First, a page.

Last month we wrote about how the small focusing lens inside a laser pointer can be repurposed as a cheap macro lens for your smartphone. After seeing this project online, photo enthusiast John Coleman decided to give it a shot. To keep the lens secure against your phone, you’ll need something to hold it (e.g. a hair pin) and some tape to attach the holder to the phone. The photo above shows the super simple attachment Coleman created.
When tourists visit famous landmarks, they commonly pull out their own cameras to snap some photographs as mementos, even if they themselves aren’t in the picture. Despite the fact that there’s almost always guaranteed to be an identical photograph taken by someone else, somewhere online, there’s something about capturing the moment for oneself that makes redundant photos special.
That’s why a new patent filed by Google is a bit puzzling. It’s called “Image zooming using pre-existing imaging information” and, as the title suggests, revolves around using other people’s photographs to “boost” a digital camera’s zoom.
We’ve been saying that the “compact” camera will still have a spot in the camera market, even after cell phones drink most of its milkshake, due to the fact that they can be specialized in ways phones can’t. Here’s another example: the new Olympus Stylus SP-820UZ is a super-zoom compact camera that packs an absurdly long 40x zoom lens. In 35mm terms, this lens reaches from 22.4mm to 896mm — wide angle to super telephoto. In case that’s not enough reach for you (“we need to go deeper!”), the camera also features a “super-resolution zoom” that uses digital zoom to offer up to 80x.
Director Kevin Parry recently finished creating a music video for the song “Water Falls” by Kalle Mattson. Filmed by Andrea Nesbitt, the video features some crazy time-lapse shots over great distances in San Francisco. Parry has also turned the shots into these animated GIFs that show you what various locations would look like if you were Superman whizzing around.
If you thought Nikon’s 6mm Fisheye lens from a week ago was crazy, get a load of this Carl Zeiss telephoto lens announced at Photokina back in 2006. The made-to-order lens was called the Apo Sonnar T* 1700 mm F4, and that little nub at the end? That’s a Hasselblad 6×6 medium format camera.
The monster weighed in at 564lbs and had to use a special focusing method because of the sheer weight of each glass element. At the time this was the biggest non-military telephoto lens in existence, which begs the question: What does the biggest military zoom look like!?
For another look, check out this picture of the lens being showed off at Photokina.
HandiZoom is a new camera accessory that adds a special grip to your DSLR that allows you to hold and use it like a camcorder. The device adds ENG-style zoom controls by connecting directly with the zoom ring on your camera lens. Videographers who’ve transitioned to DSLR shooting may feel much more at home with their hand around an ergonomic grip and a zoom rocker under their fingertips.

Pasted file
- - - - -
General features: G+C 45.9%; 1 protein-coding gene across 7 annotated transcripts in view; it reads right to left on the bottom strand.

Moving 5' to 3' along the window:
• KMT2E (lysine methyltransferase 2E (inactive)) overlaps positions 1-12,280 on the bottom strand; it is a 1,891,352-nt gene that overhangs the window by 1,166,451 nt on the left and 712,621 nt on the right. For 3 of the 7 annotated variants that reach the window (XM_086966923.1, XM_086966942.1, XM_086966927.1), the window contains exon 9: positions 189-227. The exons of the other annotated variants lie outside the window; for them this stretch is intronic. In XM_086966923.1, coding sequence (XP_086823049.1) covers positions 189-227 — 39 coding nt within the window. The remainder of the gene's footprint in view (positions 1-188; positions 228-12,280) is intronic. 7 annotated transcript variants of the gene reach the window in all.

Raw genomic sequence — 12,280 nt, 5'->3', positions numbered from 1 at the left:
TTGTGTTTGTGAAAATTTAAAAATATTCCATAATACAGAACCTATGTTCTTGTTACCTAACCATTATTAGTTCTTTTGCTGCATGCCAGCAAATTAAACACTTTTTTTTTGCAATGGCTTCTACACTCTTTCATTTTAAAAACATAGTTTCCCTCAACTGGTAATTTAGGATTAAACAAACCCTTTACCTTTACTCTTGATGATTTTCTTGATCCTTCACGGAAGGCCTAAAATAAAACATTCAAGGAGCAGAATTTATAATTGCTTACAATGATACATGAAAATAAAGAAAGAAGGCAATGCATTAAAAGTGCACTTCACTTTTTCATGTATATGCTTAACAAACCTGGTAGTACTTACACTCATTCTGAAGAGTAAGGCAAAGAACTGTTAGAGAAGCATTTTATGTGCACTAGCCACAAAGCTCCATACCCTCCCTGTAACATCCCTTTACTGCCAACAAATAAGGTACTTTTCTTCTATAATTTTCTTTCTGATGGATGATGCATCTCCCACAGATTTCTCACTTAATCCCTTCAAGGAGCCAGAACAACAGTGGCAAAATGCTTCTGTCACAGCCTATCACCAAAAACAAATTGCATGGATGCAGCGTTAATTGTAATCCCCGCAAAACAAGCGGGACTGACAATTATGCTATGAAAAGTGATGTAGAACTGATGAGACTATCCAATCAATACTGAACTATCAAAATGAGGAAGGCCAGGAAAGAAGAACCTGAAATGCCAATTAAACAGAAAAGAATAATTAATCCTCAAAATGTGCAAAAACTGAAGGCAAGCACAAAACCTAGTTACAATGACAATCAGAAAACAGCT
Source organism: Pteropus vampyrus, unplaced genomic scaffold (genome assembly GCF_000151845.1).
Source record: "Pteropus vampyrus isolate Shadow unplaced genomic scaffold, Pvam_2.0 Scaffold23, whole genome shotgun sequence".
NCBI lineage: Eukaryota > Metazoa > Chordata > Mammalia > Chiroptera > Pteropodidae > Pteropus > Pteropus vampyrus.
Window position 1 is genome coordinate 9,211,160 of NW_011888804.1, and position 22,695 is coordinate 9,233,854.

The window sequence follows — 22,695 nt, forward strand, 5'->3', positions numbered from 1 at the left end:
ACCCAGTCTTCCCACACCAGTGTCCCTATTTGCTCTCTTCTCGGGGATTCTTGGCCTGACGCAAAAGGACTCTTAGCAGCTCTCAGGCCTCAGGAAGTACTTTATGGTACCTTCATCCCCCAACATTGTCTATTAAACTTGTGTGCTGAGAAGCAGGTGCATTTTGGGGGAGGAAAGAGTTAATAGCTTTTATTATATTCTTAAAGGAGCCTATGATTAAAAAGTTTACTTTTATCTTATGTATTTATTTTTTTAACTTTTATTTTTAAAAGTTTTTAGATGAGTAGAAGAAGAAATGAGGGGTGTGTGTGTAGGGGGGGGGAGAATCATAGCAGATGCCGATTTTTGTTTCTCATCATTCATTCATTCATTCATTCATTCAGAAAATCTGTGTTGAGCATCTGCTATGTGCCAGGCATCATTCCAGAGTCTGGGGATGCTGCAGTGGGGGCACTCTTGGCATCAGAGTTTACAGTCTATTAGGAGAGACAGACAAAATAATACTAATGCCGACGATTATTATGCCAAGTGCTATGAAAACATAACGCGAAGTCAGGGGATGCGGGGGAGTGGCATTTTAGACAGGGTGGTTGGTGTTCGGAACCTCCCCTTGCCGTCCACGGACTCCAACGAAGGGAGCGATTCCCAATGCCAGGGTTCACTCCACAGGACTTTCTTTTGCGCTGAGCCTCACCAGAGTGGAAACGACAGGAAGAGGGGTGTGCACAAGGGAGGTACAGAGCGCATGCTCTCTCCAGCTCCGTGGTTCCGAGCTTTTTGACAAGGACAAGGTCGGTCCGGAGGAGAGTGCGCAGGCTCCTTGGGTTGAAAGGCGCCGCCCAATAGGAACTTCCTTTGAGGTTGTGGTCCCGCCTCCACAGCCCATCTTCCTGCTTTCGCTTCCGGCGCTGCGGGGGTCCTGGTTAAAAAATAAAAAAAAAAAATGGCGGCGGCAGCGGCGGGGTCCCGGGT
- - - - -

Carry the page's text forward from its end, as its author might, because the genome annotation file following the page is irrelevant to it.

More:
Nikon has unveiled a new superzoom compact camera called the P510 that offers a ridiculous 42x optical zoom — the highest zoom ratio ever seen in such a camera. In 35mm terms, the lens goes from a 24mm on the wide-angle side to a 1000mm on the telephoto end. The 16.1MP camera also boasts a 3-inch LCD screen, 1080p video recording, GPS, 5fps continuous shooting, and ISO 3200. It’ll hit store shelves later this month with a price tag of $430.
(via Nikon via Gizmodo)
If you want your kids to grow up with the same love of photography you have, you can try performing some “inception” giving them photography-related toys from a young age. “Zoom” is a camera windup toy by Z Wind Ups that waddles around, looking at things with a magnifying glass.
With a big lens housing his clear camera eye, Zoom should be able to pick up the spots on Lanie the Ladybug’s back from several feet away. Unfortunately, Zoom is missing just that–the zoom button that the factory seems to have forgotten to install! No worries, though, because that magnifying glass works just fine [...]
You can buy one for $5 over on Z Wind Ups.
Zoom (via Chip Chick)
NEC announced today that they’ve developed “noise suppression technologies” for compact cameras that will clean up the audio in video recordings by canceling out the noise created by the lens zooming in and out. It works by storing a recording of what the zoom noise sounds like to the camera, and subtracting that noise from recorded video. Casio’s new EX-ZR10 will be the first compact to feature this new tech, but NEC promises that it’ll be found throughout the digicam market soon. Enjoy the “ZZZZ! ZZZZ!” sound while it’s still around!